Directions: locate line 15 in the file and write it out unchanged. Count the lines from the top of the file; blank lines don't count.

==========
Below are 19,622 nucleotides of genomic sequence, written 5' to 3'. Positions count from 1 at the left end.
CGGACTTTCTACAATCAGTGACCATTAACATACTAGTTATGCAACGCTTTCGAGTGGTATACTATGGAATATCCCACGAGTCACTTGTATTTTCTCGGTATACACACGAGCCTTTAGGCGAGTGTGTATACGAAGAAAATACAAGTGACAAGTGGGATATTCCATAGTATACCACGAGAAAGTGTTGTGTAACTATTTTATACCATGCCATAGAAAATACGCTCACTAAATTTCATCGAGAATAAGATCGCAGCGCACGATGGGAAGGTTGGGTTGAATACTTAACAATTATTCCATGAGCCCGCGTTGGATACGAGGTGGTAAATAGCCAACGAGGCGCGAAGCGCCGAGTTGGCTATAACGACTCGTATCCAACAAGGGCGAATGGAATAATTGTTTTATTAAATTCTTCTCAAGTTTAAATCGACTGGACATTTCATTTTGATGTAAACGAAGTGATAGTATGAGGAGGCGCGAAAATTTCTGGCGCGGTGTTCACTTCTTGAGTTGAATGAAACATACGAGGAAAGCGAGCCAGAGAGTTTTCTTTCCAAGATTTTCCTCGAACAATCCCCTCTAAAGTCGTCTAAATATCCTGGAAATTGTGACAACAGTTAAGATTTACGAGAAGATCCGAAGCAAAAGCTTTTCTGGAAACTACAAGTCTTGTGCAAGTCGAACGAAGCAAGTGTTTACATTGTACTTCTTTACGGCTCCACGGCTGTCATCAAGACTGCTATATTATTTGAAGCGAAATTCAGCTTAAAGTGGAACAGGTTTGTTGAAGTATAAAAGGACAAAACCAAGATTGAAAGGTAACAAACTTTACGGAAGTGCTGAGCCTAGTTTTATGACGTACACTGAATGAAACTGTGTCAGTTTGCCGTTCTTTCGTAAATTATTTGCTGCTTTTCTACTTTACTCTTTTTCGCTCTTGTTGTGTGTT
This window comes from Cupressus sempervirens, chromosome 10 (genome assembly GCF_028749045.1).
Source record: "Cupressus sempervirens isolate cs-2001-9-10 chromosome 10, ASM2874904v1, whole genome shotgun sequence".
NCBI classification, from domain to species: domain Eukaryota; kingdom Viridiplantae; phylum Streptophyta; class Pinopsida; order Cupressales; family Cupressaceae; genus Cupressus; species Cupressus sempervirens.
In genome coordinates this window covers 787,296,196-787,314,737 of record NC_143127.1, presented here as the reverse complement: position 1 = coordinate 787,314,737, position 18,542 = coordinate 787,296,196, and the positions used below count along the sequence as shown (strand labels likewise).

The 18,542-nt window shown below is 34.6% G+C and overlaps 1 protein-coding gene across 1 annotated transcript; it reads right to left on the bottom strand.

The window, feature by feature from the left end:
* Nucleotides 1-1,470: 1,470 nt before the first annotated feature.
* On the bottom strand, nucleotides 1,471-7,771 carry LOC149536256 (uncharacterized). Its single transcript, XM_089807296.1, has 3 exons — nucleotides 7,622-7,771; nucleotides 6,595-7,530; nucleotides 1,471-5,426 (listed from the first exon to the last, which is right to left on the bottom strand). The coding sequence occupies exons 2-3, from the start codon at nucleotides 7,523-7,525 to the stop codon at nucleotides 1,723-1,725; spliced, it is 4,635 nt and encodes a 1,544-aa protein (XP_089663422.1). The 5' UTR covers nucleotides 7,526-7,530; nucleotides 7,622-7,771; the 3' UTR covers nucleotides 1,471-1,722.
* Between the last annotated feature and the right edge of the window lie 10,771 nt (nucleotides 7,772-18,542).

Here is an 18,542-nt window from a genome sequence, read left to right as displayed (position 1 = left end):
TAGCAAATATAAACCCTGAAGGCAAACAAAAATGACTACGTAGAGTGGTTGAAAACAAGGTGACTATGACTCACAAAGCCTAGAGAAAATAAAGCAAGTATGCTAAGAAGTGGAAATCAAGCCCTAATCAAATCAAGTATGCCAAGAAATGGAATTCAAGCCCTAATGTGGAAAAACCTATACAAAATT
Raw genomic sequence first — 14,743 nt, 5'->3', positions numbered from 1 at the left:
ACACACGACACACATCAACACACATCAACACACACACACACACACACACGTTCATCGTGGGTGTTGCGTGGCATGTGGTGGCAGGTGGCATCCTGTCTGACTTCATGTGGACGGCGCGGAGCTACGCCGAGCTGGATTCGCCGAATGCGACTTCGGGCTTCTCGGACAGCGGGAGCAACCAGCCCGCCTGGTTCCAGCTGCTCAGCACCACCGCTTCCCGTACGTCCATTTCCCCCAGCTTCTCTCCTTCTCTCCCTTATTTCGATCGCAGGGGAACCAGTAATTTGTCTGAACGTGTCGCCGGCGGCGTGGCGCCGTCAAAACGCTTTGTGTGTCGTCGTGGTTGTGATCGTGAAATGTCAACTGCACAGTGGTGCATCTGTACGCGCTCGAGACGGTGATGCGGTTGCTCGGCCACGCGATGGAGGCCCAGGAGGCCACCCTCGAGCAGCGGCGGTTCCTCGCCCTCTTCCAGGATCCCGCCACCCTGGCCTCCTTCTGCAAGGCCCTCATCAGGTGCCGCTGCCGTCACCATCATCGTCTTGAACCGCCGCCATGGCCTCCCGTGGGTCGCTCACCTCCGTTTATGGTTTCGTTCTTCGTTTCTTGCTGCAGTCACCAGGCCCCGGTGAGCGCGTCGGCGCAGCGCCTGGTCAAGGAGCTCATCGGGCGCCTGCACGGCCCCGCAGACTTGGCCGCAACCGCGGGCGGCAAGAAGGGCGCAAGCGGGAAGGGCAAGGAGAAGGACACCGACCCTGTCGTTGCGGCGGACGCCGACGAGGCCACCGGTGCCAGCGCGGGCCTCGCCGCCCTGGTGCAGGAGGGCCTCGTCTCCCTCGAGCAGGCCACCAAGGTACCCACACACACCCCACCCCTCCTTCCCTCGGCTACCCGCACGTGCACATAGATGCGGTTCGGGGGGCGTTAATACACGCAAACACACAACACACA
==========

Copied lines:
ACACACGACACACATCAACACACATCAACACACACACACACACACACACGTTCATCGTGGGTGTTGCGTGGCATGTGGTGGCAGGTGGCATCCTGTCTGACTTCATGTGGACGGCGCGGAGCTACGCCGAGCTGGATTCGCCGAATGCGACTTCGGGCTTCTCGGACAGCGGGAGCAACCAGCCCGCCTGGTTCCAGCTGCTCAGCACCACCGCTTCCCGTACGTCCATTTCCCCCAGCTTCTCTCCTTCTCTCCCTTATTTCGATCGCAGGGGAACCAGTAATTTGTCTGAACGTGTCGCCGGCGGCGTGGCGCCGTCAAAACGCTTTGTGTGTCGTCGTGGTTGTGATCGTGAAATGTCAACTGCACAGTGGTGCATCTGTACGCGCTCGAGACGGTGATGCGGTTGCTCGGCCACGCGATGGAGGCCCAGGAGGCCACCCTCGAGCAGCGGCGGTTCCTCGCCCTCTTCCAGGATCCCGCCACCCTGGCCTCCTTCTGCAAGGCCCTCATCAGGTGCCGCTGCCGTCACCATCATCGTCTTGAACCGCCGCCATGGCCTCCCGTGGGTCGCTCACCTCCGTTTATGGTTTCGTTCTTCGTTTCTTGCTGCAGTCACCAGGCCCCGGTGAGCGCGTCGGCGCAGCGCCTGGTCAAGGAGCTCATCGGGCGCCTGCACGGCCCCGCAGACTTGGCCGCAACCGCGGGCGGCAAGAAGGGCGCAAGCGGGAAGGGCAAGGAGAAGGACACCGACCCTGTCGTTGCGGCGGACGCCGACGAGGCCACCGGTGCCAGCGCGGGCCTCGCCGCCCTGGTGCAGGAGGGCCTCGTCTCCCTCGAGCAGGCCACCAAGGTACCCACACACACCCCACCCCTCCTTCCCTCGGCTACCCGCACGTGCACATAGATGCGGTTCGGGGGGCGTTAATACACGCAAACACACAACACACA